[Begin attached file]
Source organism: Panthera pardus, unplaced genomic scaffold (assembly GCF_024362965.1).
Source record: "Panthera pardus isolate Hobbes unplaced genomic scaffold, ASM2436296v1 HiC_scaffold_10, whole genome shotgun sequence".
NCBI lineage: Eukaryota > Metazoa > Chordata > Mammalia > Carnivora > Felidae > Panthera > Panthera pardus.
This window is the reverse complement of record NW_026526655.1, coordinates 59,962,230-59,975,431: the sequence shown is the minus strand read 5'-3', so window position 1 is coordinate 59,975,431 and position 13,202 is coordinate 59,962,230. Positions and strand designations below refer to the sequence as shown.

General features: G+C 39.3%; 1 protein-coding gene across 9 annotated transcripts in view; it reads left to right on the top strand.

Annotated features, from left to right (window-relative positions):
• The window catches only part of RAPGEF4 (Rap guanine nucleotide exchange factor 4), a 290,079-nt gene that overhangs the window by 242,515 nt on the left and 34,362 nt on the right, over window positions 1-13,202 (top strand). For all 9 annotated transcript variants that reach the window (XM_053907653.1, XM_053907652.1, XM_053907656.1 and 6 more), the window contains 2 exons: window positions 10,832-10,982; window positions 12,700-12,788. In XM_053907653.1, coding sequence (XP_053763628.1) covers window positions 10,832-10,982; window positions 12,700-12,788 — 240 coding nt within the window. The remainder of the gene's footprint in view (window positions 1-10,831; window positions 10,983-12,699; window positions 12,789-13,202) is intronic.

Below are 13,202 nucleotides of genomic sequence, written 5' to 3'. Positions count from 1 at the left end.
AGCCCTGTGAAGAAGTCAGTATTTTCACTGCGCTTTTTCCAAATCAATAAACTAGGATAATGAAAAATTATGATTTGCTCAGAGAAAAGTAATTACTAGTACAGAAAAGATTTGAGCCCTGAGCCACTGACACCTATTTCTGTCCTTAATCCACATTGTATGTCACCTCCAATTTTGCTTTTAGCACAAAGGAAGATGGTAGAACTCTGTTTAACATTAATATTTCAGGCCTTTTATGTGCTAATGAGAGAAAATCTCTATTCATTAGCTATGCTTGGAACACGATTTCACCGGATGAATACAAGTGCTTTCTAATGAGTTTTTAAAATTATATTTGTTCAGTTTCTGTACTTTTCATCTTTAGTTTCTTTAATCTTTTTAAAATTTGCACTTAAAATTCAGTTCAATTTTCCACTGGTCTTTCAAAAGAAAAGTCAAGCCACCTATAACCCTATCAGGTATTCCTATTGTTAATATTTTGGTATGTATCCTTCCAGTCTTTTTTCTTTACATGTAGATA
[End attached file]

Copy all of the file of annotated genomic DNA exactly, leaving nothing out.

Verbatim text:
Source organism: Panthera pardus, unplaced genomic scaffold (assembly GCF_024362965.1).
Source record: "Panthera pardus isolate Hobbes unplaced genomic scaffold, ASM2436296v1 HiC_scaffold_10, whole genome shotgun sequence".
NCBI lineage: Eukaryota > Metazoa > Chordata > Mammalia > Carnivora > Felidae > Panthera > Panthera pardus.
This window is the reverse complement of record NW_026526655.1, coordinates 59,962,230-59,975,431: the sequence shown is the minus strand read 5'-3', so window position 1 is coordinate 59,975,431 and position 13,202 is coordinate 59,962,230. Positions and strand designations below refer to the sequence as shown.

General features: G+C 39.3%; 1 protein-coding gene across 9 annotated transcripts in view; it reads left to right on the top strand.

Annotated features, from left to right (window-relative positions):
• The window catches only part of RAPGEF4 (Rap guanine nucleotide exchange factor 4), a 290,079-nt gene that overhangs the window by 242,515 nt on the left and 34,362 nt on the right, over window positions 1-13,202 (top strand). For all 9 annotated transcript variants that reach the window (XM_053907653.1, XM_053907652.1, XM_053907656.1 and 6 more), the window contains 2 exons: window positions 10,832-10,982; window positions 12,700-12,788. In XM_053907653.1, coding sequence (XP_053763628.1) covers window positions 10,832-10,982; window positions 12,700-12,788 — 240 coding nt within the window. The remainder of the gene's footprint in view (window positions 1-10,831; window positions 10,983-12,699; window positions 12,789-13,202) is intronic.

Below are 13,202 nucleotides of genomic sequence, written 5' to 3'. Positions count from 1 at the left end.
AGCCCTGTGAAGAAGTCAGTATTTTCACTGCGCTTTTTCCAAATCAATAAACTAGGATAATGAAAAATTATGATTTGCTCAGAGAAAAGTAATTACTAGTACAGAAAAGATTTGAGCCCTGAGCCACTGACACCTATTTCTGTCCTTAATCCACATTGTATGTCACCTCCAATTTTGCTTTTAGCACAAAGGAAGATGGTAGAACTCTGTTTAACATTAATATTTCAGGCCTTTTATGTGCTAATGAGAGAAAATCTCTATTCATTAGCTATGCTTGGAACACGATTTCACCGGATGAATACAAGTGCTTTCTAATGAGTTTTTAAAATTATATTTGTTCAGTTTCTGTACTTTTCATCTTTAGTTTCTTTAATCTTTTTAAAATTTGCACTTAAAATTCAGTTCAATTTTCCACTGGTCTTTCAAAAGAAAAGTCAAGCCACCTATAACCCTATCAGGTATTCCTATTGTTAATATTTTGGTATGTATCCTTCCAGTCTTTTTTCTTTACATGTAGATA